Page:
None x 9; Negative symptoms workshop; Feedback - time too short. Lack of time; Organisation re. timings; Coffee; Lunch;
Lunchtime when I was waiting for the start but did not know people and felt too shy to speak to others.
Non-attendance of Mr Smith; Non attendance of 2nd speaker on "Managing Psychosis". Smoking outside;
General organisation/time-keeping/communication about arrangements.
Criticism of all mental health professionals by a few people.
A conversation about the Bible. Rain.

3. a) How would you rate the speaker's usefulness to you?
(Scale from 1 low to 5 high)
3 chosen by 5 people, 4x10 people, 5x9 people; Average: 4.2

b) Who was useful to you and why?
(This question was designed for more than one speaker)

Informative; Positive images; Ron Coleman & Isobel (ECT workshop leader)
RC - clear, concise and passionate; Inspirational, motivating, moving, educational & extremely entertaining; Ron; RC - interesting. RC - inspiring. RC - A different perspective. RC - Right attitude. RC - idea that a recovery is possible. RC's speech on empowering yourself.
Ron - Had forgotten how good a "Peter Campbell" figure he is.
RC's talk was very inspiring, positive and passionate - it's given me a spark of motivation to recover from my problems and get on with my life. Giving hope for the future of survivors, hence their carers. Relevant ("Mad Pride") Literature.
What happened to Mike Smith? - no information given. Everyone.

4. a) Which workshop did you attend? How would you rate this workshop's usefulness to you? (Scale from 1 low to 5 high)
Negative symptoms: 2, 3 (Ave: 2.5)
Positive symptoms: 2, 4, 5 (Ave: 3.7)
Non-medical methods: 3x4, 4x6, 5x2 (Ave: 3.8)
Voice Hearing: 3x2, 4, 5 (Ave: 3.0)
Aftermath of ECT: 5 None attended (1 person)

Overall workshop average: 3.7

a)
b) What was useful to you (about the workshop) and why?
Information; New Ideas; Members descriptions of experiences - insightful.
Interesting to hear experiences of recovering patients and some professional reactions. Hearing about different medications & experiences/thoughts.
Positive aspects of working through or beyond psychosis led to a feeling of renewed strength. Techniques discussed I could pass on.
Gave good spiritual communication with a group of peers who'd experienced hospitalisation. Sharing ideas of how to cope using non-medical methods.
ECT workshop leader was sensitive, passionate & well-informed.
Nice to hear personal experiences and coping methods with a bit of hope.
Hearing others' experiences of schizophrenia - useful as I am a carer.
Different coping strategies which can be used to distract from hearing voices + tackling self-esteem + dealing with past baggage. Discussion on negative symptoms. Brilliant for consensus. No introduction to the workshop - random mixture of people - haphazard. The various experiences of other people's voices and their ways of coping, and related thoughts. The workshop gave me some useful advice and renewed hope.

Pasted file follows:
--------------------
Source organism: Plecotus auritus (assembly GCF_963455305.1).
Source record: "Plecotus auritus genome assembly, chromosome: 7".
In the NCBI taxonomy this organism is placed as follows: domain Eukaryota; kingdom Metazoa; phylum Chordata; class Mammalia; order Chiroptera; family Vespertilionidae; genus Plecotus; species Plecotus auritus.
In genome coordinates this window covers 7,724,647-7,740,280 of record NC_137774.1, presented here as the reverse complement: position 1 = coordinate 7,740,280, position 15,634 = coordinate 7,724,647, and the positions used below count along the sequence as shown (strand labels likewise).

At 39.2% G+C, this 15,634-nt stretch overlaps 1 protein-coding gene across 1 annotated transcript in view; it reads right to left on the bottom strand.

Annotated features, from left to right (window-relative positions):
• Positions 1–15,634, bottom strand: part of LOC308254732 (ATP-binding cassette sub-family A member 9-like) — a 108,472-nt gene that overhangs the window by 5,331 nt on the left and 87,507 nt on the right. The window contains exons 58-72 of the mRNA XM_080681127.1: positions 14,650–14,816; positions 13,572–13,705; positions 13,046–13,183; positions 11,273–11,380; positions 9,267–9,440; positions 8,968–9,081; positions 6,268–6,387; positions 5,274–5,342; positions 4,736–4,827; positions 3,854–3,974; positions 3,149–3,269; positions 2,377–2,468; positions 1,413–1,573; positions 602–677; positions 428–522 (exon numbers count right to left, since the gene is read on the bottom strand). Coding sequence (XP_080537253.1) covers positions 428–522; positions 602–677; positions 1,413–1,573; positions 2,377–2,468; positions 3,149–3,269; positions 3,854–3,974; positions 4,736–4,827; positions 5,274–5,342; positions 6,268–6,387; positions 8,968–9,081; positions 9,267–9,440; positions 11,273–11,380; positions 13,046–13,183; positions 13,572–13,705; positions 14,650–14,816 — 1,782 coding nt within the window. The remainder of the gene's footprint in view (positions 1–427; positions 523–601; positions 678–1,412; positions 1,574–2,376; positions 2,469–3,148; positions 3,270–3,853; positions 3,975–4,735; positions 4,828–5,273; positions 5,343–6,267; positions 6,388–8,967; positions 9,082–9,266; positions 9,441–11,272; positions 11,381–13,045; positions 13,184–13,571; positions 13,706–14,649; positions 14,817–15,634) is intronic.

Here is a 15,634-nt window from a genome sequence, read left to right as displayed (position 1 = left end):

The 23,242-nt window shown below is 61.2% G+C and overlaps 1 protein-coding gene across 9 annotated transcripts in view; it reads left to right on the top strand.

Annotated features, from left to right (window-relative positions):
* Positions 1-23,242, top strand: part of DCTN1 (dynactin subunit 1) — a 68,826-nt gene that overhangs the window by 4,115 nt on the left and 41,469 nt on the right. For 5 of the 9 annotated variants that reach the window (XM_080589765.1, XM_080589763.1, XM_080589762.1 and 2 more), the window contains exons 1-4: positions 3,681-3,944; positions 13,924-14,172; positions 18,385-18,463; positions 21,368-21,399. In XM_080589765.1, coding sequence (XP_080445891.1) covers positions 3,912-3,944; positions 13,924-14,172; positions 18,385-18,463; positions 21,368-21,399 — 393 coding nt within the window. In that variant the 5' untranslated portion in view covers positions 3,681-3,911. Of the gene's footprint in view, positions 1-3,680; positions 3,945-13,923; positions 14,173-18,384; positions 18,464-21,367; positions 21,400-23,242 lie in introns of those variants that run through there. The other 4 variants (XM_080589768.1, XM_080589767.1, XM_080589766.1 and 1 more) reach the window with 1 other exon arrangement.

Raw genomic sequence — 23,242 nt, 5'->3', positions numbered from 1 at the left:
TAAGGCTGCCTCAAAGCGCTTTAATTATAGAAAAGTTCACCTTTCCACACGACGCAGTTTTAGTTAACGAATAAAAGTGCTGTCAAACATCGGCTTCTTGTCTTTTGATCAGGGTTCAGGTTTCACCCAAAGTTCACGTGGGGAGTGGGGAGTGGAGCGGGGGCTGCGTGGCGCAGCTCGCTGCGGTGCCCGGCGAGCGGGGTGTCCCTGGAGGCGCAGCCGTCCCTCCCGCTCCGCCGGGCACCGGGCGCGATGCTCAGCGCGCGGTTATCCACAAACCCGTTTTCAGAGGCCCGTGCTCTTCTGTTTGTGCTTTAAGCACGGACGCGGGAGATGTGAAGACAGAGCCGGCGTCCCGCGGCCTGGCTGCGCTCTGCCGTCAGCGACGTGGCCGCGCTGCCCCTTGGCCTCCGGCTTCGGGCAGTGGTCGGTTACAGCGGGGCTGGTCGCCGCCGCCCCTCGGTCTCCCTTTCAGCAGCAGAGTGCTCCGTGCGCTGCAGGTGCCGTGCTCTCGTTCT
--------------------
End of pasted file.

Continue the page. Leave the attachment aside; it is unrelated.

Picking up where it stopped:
5. How would you describe your personal satisfaction with the day?
(Scale from 1 high to 5 high) 3x6 4x12 5x5 Ave: 4.0

6. How could future conferences be improved?
By having more of them; More (good) speakers x 2; More of the same!; NSF literature; At least 2 speakers; Better food; Sticking to times; More time x 3. More time so can attend more than one group. The workshops should have been shorter to give more time for feedback and discussion. More time for the workshop session and less time for lunch and coffee breaks - All day conference starting in the morning, although this may be impractical for those travelling.
Get Mike Smith to turn up & more frequent conferences; Getting Mike Smith to talk - I was really looking forward to hearing him. Nothing could be improved.
By getting beyond being on the defensive (as individuals) - by forming a network of inter-related groups. More information about alternative therapies.
Tighter control of lunchtime - more networking among peers. Better organisation. More structure to workshops - clarify goals/aims of sessions.

7. Please tell us where you found out about this conference
Leaflet (from where?): 1 + 1 via Zion group + 1 NSF + local self help group
"Your Voice" magazine: 4; NSF Project: 6; Nat Voices Forum: 2; Friend/family: 4
Hearing Voices Netwk: 6 (incl leaflets sent in mailing); "Leaflet through mail": 1;
Mental Health Professional: 2 (These responses were hard to categorise).

8. Any other comments?
I found the talks and workshops very interesting and helpful and would definitely come again - am inspired to recover. I read critical theory for empowerment.
I found it stimulating and pleasant - however, there was little fellowship over lunch, and slight patronisation from more middle class professional delegates.
It was well-organised and very inspirational and informative, but would like a whole day or 2 day event; I was a bit disappointed that Mike Smith was unable to attend to give his talk. The NSF and its work was not even mentioned.
Doing a good job. Well done. Very supportive, really good. Thank you.
RC saved day for me - not what I'd expected having spent money on travel.


National Voices Forum & HVN Conference, Manchester, Oct 2000